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Do Not Be Afraid

August 9, 2020 Speaker: Rev. Jack Meehan Series: The Season After Pentecost

Topic: Biblical Verse: Matthew 14:22–14:33

The Tenth Sunday after Pentecost

August 9, 2020

Matthew 14:22-33

 “Do Not Be Afraid”

We saw once again the power of wind and wave this past week with Hurricane Isaias churning up the east coast. Although we did experience some wind and rain here in our own area, we were largely spared the terrible devastation that such a storm can leave in its wake. And for this, we give thanks and praise to the Lord, even as we remember in prayer the many people and places who suffered great loss. It goes without saying that all of this is compounded by COVID-19 restrictions already in place. May the Lord God have mercy on all those whose homes and livelihoods have been impacted or destroyed, and may all of us look to what we can do to provide help and support not only through our prayers, but through financial contributions and donations as well. It is not a storm per se that we read about in today’s Gospel lesson, but there is still danger out on the open water of the Sea of Galilee. Battered by the winds and waves, in the darkness of night, Jesus came to the disciples and met them where they were with these blessed words: “Take heart; it is I. Do not be afraid” (Matthew 14:27). Jesus’ words serve as the basis for today’s sermon under the theme: “Do Not Be Afraid.” May the Lord’s rich and abundant blessing rest upon the preaching, the hearing, and the living of his Word for Jesus’ sake.

Today’s Gospel lesson picks up where we left off last Sunday (Matthew 14:13-21). Having fed the crowds with five loaves and two fish, having dismissed the 5000+ people and sent them on their way, Jesus retreats for personal quiet time and prayer. And in doing so, Jesus sets the example for us today. We all have busy days where we just seem to be going from one thing to another. We need to do this, and we have to do that, and so on. We meet ourselves coming and going. And sometimes it’s not just one day, but an extended period of time. How do we get through that? If Jesus himself needed quiet time apart to be with his heavenly Father, how much more for you and me today! That is where strength and blessing are to be found: in that quiet time with our heavenly Father. To be in his Word where He speaks to us, and then in response to what He has said to us we speak to him our prayers, praises, and thanksgivings, this is to be well-grounded in faith and life so that with God’s help we are able to endure the storms of life.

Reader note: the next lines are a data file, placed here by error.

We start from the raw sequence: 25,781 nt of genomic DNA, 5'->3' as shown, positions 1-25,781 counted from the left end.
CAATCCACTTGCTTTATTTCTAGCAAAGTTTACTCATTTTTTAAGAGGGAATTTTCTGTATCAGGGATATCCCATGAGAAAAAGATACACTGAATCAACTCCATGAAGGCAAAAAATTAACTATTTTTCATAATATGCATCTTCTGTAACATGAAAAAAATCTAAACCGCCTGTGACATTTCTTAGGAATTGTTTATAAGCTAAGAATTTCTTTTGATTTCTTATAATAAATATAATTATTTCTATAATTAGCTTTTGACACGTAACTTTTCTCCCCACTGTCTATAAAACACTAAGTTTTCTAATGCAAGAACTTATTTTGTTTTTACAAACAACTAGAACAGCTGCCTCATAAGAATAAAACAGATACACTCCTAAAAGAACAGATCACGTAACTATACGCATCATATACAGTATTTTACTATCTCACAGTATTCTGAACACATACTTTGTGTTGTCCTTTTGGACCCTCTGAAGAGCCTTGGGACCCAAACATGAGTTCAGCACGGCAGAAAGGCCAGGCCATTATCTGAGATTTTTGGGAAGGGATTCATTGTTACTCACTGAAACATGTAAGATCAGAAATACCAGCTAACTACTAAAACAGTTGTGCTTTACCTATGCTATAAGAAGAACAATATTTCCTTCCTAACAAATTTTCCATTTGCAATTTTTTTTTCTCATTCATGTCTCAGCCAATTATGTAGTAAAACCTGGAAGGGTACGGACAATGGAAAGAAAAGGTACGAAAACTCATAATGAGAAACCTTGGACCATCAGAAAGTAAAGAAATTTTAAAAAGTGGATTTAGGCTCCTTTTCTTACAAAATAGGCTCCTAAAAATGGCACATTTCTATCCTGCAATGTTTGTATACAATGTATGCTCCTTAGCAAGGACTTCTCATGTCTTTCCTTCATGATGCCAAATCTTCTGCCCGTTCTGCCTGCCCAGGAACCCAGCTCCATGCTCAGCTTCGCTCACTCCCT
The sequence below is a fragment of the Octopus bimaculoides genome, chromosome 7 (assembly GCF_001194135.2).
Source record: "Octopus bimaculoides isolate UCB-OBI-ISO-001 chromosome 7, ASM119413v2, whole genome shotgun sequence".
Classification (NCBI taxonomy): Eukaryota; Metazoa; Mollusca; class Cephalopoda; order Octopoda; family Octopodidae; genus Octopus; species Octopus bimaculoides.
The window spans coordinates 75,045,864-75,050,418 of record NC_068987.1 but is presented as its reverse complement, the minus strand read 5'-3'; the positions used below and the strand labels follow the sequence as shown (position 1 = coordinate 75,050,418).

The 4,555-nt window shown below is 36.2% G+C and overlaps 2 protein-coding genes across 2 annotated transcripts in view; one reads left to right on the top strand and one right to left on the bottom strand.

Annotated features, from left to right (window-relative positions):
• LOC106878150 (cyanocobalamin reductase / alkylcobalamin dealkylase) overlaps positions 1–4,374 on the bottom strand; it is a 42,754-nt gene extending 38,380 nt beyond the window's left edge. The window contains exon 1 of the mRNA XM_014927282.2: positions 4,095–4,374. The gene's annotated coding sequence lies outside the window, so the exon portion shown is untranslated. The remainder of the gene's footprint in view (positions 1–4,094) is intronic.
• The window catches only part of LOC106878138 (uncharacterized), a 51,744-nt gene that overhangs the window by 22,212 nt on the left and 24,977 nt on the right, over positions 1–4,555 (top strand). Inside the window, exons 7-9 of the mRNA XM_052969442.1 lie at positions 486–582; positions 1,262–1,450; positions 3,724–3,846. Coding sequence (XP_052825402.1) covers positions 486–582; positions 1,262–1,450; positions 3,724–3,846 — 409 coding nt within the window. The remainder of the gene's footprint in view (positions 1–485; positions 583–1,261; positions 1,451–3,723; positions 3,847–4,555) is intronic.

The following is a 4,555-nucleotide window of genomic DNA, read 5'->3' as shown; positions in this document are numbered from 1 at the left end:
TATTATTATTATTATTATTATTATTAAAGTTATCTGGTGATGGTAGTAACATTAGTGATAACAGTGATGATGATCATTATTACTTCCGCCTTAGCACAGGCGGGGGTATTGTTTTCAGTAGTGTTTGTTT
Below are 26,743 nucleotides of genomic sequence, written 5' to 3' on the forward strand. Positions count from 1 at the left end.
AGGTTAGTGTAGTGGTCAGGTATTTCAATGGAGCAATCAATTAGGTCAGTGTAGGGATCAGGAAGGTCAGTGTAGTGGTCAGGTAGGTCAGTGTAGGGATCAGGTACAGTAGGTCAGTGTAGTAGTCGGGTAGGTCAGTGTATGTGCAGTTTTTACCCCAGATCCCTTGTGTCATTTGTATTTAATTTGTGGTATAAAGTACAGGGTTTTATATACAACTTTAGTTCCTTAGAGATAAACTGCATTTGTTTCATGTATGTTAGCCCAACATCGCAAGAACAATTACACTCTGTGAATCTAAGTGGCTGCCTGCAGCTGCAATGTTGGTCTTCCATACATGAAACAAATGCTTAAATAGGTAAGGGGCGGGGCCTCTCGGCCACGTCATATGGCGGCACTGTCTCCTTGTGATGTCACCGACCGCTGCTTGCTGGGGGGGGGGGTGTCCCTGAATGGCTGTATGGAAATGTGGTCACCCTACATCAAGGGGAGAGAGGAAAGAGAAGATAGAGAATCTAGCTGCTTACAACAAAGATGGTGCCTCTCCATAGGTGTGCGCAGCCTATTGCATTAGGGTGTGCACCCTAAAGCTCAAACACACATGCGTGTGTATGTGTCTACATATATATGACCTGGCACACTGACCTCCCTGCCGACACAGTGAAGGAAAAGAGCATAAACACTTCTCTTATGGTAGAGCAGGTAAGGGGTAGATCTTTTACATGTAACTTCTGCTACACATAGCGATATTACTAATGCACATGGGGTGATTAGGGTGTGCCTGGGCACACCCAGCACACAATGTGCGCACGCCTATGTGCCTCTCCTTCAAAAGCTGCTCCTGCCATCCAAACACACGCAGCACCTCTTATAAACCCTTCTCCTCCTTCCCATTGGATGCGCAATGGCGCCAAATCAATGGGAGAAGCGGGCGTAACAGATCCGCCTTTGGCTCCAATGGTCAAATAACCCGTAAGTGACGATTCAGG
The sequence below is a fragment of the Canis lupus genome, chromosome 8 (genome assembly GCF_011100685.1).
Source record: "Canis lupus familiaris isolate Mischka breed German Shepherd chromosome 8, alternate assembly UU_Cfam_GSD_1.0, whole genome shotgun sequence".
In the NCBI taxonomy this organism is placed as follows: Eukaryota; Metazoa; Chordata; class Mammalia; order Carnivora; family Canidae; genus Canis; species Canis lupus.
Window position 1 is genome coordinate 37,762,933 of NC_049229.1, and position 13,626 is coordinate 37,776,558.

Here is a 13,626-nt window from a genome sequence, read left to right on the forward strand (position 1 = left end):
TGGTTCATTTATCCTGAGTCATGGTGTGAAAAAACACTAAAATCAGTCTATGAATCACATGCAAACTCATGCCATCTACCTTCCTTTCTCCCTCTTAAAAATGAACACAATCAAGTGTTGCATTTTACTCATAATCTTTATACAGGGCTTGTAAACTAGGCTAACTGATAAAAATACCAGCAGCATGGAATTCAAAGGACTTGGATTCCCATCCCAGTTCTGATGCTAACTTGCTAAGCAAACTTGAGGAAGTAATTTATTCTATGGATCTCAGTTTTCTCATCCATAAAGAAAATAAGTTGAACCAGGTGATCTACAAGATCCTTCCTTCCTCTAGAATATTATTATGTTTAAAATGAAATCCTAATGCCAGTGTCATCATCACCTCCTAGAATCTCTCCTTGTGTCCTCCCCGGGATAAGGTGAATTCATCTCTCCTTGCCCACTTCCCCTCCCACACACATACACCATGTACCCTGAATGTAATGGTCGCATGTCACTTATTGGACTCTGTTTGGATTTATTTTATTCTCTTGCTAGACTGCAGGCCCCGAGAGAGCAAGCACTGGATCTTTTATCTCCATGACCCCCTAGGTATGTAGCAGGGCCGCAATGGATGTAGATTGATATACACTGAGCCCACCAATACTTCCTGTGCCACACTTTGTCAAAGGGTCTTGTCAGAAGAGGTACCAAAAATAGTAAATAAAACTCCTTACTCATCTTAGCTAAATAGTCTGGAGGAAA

Time-wise in the Gospel lesson, it’s very early morning between 3-6AM, which would have been the fourth watch of the night The Romans designated four night watches: 6-9PM was the first watch; 9PM-12AM was the second watch; 12-3AM was the third watch; and 3-6PM was the fourth watch. No doubt the disciples were beyond tired after a very long day. We are told that they were “a long way from the land, beaten by the waves, for the wind was against them” (Matthew 14:24). The original language here is a little more specific. They were “many stadious (σταδίους) from the land.” Stadious is the plural for stadion, where we get our word stadium. It’s a unit of measure – 607 feet, or about one-eighth of a mile. This means that the disciples’ boat was way out there on the water, and they were struggling. No outboard motor to rely on; just rowing hard against wind and wave, making little, if any, headway. In their weakness and weariness, the Lord Jesus comes to them in a very surprising and unexpected way: walking on the water. Wouldn’t we freak out if we saw something like this in the middle of the night out on the open water? We absolutely would! We would be crazy with fear and dread, just like the disciples were. But this is no ghost. This is Jesus, Son of God and Son of man, who is Lord of heaven and earth, at whose word the forces of nature, demons, and death itself must submit. In our own lives, when we’ve been rowing hard against the circumstances of life and feel like we are making little if any headway, in our weakness and weariness, Jesus comes to us also. He comes not to condemn: “Try harder! Put your backs into it! Pain is gain!” Jesus comes not to condemn, but to save. He comes with words of blessing: “Take heart; it is I. Do not be afraid” (Matthew 14:27).